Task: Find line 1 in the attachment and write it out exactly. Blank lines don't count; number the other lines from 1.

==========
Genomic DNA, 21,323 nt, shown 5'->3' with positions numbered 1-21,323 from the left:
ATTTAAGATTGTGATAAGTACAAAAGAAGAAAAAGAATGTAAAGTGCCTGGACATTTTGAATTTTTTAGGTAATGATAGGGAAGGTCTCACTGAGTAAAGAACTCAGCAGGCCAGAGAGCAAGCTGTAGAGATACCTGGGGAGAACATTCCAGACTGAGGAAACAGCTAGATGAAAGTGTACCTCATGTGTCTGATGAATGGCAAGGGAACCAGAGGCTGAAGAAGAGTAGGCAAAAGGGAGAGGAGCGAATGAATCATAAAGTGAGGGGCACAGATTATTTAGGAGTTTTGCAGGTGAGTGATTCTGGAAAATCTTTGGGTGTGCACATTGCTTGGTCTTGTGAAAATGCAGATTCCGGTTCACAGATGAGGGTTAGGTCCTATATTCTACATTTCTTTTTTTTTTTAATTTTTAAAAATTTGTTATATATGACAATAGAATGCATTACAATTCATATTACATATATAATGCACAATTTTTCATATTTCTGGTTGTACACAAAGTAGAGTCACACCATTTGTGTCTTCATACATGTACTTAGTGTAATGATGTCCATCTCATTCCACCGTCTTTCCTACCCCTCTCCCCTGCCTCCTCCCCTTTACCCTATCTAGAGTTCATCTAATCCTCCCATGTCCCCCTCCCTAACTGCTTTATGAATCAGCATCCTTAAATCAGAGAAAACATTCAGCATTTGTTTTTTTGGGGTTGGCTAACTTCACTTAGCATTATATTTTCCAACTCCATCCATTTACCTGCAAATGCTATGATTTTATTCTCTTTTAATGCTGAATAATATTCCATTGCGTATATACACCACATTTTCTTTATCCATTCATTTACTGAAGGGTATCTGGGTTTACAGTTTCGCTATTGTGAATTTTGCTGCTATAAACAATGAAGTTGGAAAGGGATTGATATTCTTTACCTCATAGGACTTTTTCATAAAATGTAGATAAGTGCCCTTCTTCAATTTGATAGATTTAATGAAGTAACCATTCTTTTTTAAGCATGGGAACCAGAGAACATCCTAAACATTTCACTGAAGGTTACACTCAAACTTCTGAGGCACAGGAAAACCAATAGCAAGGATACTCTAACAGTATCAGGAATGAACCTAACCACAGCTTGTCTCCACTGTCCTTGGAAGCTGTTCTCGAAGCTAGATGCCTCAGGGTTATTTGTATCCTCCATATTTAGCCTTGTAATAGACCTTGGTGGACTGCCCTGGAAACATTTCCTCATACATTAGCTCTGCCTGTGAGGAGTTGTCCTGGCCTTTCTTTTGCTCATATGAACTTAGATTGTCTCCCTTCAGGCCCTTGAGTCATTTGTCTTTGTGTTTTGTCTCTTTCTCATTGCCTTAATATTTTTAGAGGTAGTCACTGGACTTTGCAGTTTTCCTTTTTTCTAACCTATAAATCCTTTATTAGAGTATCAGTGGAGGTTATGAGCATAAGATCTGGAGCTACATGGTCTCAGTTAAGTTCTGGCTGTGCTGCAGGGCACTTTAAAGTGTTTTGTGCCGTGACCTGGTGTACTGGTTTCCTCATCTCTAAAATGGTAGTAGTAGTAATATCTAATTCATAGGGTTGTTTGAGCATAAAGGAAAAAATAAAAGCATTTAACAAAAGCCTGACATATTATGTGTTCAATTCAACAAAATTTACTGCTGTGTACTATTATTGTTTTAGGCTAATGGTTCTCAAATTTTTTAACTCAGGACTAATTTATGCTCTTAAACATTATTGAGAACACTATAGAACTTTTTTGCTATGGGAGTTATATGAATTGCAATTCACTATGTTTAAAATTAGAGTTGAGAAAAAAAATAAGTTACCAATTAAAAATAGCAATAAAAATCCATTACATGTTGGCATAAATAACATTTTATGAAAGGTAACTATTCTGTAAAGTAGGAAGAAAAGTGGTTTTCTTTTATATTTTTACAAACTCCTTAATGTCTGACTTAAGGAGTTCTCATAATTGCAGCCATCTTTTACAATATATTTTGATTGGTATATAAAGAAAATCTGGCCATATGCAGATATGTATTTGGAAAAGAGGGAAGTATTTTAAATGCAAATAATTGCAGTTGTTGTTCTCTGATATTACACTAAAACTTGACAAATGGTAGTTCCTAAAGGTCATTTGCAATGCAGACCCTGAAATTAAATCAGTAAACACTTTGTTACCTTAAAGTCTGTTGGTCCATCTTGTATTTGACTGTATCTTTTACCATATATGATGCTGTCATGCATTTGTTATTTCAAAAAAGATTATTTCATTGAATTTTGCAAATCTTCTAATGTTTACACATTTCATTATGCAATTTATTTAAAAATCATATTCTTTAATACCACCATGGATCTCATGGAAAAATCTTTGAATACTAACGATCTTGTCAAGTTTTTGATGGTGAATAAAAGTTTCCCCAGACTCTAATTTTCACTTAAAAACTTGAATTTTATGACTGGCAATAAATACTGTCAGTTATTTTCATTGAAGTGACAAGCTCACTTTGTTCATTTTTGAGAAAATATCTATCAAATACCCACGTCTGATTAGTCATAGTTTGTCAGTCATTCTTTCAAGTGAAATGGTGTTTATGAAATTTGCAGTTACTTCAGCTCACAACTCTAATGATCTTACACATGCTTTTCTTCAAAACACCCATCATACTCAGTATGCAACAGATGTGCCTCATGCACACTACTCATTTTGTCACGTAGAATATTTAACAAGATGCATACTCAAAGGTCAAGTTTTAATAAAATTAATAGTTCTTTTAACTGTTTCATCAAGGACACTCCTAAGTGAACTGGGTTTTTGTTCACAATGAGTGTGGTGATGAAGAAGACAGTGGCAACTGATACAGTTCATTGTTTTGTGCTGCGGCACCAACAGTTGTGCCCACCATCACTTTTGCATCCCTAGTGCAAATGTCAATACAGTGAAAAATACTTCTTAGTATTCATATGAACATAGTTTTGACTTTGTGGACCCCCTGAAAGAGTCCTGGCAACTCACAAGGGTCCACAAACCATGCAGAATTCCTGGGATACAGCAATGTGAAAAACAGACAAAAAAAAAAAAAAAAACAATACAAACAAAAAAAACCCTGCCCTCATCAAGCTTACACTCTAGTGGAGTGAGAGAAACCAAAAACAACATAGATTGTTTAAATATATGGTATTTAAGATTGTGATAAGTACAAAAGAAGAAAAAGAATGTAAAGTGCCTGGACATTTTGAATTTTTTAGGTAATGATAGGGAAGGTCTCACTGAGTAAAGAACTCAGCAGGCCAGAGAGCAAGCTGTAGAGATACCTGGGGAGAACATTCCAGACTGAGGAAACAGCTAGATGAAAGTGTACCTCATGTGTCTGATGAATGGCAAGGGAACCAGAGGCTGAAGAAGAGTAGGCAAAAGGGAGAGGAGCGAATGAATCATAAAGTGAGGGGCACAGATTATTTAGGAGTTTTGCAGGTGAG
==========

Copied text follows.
Genomic DNA, 21,323 nt, shown 5'->3' with positions numbered 1-21,323 from the left: